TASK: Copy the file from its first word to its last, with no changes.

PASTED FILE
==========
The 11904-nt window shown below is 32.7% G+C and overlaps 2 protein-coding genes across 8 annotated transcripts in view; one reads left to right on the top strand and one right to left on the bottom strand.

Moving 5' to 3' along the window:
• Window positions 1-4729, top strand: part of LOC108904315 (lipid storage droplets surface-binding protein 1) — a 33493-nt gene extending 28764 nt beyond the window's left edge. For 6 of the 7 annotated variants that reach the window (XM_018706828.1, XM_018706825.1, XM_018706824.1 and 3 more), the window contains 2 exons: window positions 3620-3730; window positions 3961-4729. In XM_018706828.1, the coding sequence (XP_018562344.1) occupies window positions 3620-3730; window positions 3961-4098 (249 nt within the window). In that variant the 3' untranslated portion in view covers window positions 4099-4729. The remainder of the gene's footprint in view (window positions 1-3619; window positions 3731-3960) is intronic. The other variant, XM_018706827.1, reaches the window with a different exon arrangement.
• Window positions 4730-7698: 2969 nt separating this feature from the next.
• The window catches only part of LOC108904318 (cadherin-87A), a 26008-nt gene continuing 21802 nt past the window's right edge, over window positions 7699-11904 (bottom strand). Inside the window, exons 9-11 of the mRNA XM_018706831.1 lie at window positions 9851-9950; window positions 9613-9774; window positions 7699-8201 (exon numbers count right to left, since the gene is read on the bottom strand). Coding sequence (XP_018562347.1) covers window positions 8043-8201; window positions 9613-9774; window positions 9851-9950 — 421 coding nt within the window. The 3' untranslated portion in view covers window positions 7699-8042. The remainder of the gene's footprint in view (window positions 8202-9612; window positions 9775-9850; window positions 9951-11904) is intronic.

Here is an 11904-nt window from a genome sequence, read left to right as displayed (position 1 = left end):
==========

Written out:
The 11904-nt window shown below is 32.7% G+C and overlaps 2 protein-coding genes across 8 annotated transcripts in view; one reads left to right on the top strand and one right to left on the bottom strand.

Moving 5' to 3' along the window:
• Window positions 1-4729, top strand: part of LOC108904315 (lipid storage droplets surface-binding protein 1) — a 33493-nt gene extending 28764 nt beyond the window's left edge. For 6 of the 7 annotated variants that reach the window (XM_018706828.1, XM_018706825.1, XM_018706824.1 and 3 more), the window contains 2 exons: window positions 3620-3730; window positions 3961-4729. In XM_018706828.1, the coding sequence (XP_018562344.1) occupies window positions 3620-3730; window positions 3961-4098 (249 nt within the window). In that variant the 3' untranslated portion in view covers window positions 4099-4729. The remainder of the gene's footprint in view (window positions 1-3619; window positions 3731-3960) is intronic. The other variant, XM_018706827.1, reaches the window with a different exon arrangement.
• Window positions 4730-7698: 2969 nt separating this feature from the next.
• The window catches only part of LOC108904318 (cadherin-87A), a 26008-nt gene continuing 21802 nt past the window's right edge, over window positions 7699-11904 (bottom strand). Inside the window, exons 9-11 of the mRNA XM_018706831.1 lie at window positions 9851-9950; window positions 9613-9774; window positions 7699-8201 (exon numbers count right to left, since the gene is read on the bottom strand). Coding sequence (XP_018562347.1) covers window positions 8043-8201; window positions 9613-9774; window positions 9851-9950 — 421 coding nt within the window. The 3' untranslated portion in view covers window positions 7699-8042. The remainder of the gene's footprint in view (window positions 8202-9612; window positions 9775-9850; window positions 9951-11904) is intronic.

Here is an 11904-nt window from a genome sequence, read left to right as displayed (position 1 = left end):